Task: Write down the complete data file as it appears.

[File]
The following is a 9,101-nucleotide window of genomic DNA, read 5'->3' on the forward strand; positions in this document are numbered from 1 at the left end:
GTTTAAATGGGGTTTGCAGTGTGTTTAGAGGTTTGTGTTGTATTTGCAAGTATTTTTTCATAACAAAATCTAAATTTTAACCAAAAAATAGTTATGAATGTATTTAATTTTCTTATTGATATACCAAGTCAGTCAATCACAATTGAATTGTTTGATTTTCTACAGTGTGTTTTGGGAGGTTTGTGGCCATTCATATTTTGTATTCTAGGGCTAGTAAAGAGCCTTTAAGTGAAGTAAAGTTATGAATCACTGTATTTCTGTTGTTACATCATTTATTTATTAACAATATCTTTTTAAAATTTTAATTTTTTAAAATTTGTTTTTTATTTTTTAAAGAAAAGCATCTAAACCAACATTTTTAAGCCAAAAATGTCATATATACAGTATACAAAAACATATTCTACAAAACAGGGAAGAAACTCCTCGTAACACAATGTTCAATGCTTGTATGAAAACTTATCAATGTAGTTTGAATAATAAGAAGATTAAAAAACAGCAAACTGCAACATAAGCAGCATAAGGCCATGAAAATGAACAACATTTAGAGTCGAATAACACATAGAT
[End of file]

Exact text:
The following is a 9,101-nucleotide window of genomic DNA, read 5'->3' on the forward strand; positions in this document are numbered from 1 at the left end:
GTTTAAATGGGGTTTGCAGTGTGTTTAGAGGTTTGTGTTGTATTTGCAAGTATTTTTTCATAACAAAATCTAAATTTTAACCAAAAAATAGTTATGAATGTATTTAATTTTCTTATTGATATACCAAGTCAGTCAATCACAATTGAATTGTTTGATTTTCTACAGTGTGTTTTGGGAGGTTTGTGGCCATTCATATTTTGTATTCTAGGGCTAGTAAAGAGCCTTTAAGTGAAGTAAAGTTATGAATCACTGTATTTCTGTTGTTACATCATTTATTTATTAACAATATCTTTTTAAAATTTTAATTTTTTAAAATTTGTTTTTTATTTTTTAAAGAAAAGCATCTAAACCAACATTTTTAAGCCAAAAATGTCATATATACAGTATACAAAAACATATTCTACAAAACAGGGAAGAAACTCCTCGTAACACAATGTTCAATGCTTGTATGAAAACTTATCAATGTAGTTTGAATAATAAGAAGATTAAAAAACAGCAAACTGCAACATAAGCAGCATAAGGCCATGAAAATGAACAACATTTAGAGTCGAATAACACATAGAT